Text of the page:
From music to gaming assets and visual artworks, there are tens of different types of NFTs built on different blockchains. This incredible expansion came with a cost, too: market saturation. In other words, the overwhelming amount of NFTs available reached (or even surpassed) the collectors’ needs and demands.
Factor Two: Crypto and NFT Scams and Fraud
When people are willing to invest millions of dollars into a market without regulations, hackers inevitably show up – and that’s precisely what happened with NFTs. Shortly after the NFT boom, people lost their assets or money overnight after accessing malicious links or falling for free mint NFT scams. As the first Discord hacks appeared, not even community chats were safe anymore.
Sure, crypto detectives such as ZachXBT have been hunting down scammers for years, but that’s barely enough to make the NFT space truly safe. This reason has convinced many collectors to stop investing in new projects or to leave the NFT space for good.
Factor Three: Collapse of Big Systems
Many big web3-related systems contributed to the NFT market’s fast expansion – and their collapse has affected the industry. Let’s take, for example, FTX, one of the largest crypto exchanges to date. The platform’s owners filed for bankruptcy in late 2022, allegedly due to a lack of liquidity and many withdrawals (although scams may be to blame too).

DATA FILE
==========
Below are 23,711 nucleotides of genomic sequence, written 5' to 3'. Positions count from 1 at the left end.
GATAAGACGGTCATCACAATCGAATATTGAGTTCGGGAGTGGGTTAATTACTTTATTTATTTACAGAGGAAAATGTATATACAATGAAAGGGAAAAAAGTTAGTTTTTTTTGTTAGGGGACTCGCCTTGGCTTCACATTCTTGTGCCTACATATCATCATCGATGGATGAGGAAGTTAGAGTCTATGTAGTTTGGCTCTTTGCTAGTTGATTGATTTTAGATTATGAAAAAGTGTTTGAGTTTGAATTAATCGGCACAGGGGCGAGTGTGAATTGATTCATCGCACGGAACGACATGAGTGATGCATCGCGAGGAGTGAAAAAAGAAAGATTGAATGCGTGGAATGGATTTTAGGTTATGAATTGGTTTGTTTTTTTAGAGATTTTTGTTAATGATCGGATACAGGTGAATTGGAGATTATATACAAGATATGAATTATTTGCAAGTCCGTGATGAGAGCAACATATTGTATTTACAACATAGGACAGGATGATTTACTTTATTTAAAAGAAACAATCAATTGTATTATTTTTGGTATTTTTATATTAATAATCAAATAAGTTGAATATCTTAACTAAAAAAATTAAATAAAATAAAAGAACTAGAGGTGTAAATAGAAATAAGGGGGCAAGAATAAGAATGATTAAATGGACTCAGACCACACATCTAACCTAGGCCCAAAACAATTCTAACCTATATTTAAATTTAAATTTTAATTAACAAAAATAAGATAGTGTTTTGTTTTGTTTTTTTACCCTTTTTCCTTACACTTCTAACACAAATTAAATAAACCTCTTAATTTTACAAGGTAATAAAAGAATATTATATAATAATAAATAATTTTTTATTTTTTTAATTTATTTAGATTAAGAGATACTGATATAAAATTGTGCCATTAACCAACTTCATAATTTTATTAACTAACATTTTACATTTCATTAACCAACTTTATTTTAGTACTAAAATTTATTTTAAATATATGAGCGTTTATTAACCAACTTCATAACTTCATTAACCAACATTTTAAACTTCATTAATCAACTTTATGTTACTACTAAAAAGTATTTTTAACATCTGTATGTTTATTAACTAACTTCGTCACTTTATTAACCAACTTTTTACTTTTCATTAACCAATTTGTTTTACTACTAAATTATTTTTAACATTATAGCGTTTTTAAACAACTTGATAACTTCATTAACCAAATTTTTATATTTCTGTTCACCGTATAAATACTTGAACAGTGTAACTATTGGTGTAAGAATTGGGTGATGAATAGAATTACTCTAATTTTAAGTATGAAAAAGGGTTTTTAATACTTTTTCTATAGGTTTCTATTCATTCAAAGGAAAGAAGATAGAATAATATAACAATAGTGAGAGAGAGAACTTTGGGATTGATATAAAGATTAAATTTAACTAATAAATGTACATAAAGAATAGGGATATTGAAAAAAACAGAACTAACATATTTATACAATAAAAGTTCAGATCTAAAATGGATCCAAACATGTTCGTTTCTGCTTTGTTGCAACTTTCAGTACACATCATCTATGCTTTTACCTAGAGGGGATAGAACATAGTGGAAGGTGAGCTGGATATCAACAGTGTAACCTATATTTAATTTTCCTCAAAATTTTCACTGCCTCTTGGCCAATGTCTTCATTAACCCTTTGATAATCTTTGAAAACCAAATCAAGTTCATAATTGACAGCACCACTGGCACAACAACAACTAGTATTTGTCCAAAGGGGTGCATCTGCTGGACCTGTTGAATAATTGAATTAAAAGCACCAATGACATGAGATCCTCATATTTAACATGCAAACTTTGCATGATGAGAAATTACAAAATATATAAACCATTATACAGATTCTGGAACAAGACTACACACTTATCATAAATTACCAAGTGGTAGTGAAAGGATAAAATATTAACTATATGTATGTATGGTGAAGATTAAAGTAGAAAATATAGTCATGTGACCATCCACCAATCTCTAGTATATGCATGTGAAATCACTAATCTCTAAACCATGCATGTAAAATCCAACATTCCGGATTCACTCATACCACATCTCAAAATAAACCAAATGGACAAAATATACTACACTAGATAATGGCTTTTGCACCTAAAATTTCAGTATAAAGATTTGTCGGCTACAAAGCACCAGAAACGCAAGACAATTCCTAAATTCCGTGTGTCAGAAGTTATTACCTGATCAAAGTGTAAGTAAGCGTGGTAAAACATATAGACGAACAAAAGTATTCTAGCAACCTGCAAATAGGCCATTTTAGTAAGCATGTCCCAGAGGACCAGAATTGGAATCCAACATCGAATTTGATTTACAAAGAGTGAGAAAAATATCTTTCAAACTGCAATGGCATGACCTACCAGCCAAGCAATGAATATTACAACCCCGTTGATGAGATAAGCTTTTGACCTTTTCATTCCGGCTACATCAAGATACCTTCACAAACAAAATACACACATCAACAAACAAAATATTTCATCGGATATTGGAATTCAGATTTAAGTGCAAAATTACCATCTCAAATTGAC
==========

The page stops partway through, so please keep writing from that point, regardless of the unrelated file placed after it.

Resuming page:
In May 2022, the Terra blockchain’s crypto coins TerraUSD and LUNA collapsed. The two currencies lost almost 99% of their value, and investors lost more than $60 million. These two events and similar collapses have set the foundation for the NFT market crash.
Factor Four: How the World at Large Affects NFTs and Crypto
The global economic situation affects every market worldwide, and NFTs are no exception. As the world was slowly recovering from the COVID pandemic, the US economy slowed drastically in 2022. Many financial experts even considered the possibility of entering a recession – a scenario that would affect the global economy too.
Another consequence of the pandemic was inflation. In 2022, the European Union recorded the highest inflation level: 9.2%. Such data inevitably changed NFT investors’ and creators’ roadmap or spending habits.
Now, only one question remains…
Can We Recover From the NFT Market Crash? (make sure this is hopeful)
The bear market has taken its toll on everybody in the web3 space, be it NFT whales, artists, or collectors. While some lost millions of dollars, others lost the chance to grow.
However, the same data that confirmed the NFT market crash also shows a light at the end of the tunnel. Yuga Labs, the leaders of the NFT space, contributed to 30% of all Ethereum NFT trading volume in a single month. Its innovative games like Dookey Dash attracted new collectors and encouraged users to invest in the market.
The new NFT marketplace Blur had the same impact too. This zero-fee platform reported a 120% increase in monthly trading volume, surpassing its competitor OpenSea. Shortly after launch, the marketplace amassed over $100 million in weekly NFT sales.
To conclude, the NFT market is undoubtedly here to stay. By doing our own research as usual, we can prevent NFT scams and make wise long-term investments that go beyond the ups and downs of the industry.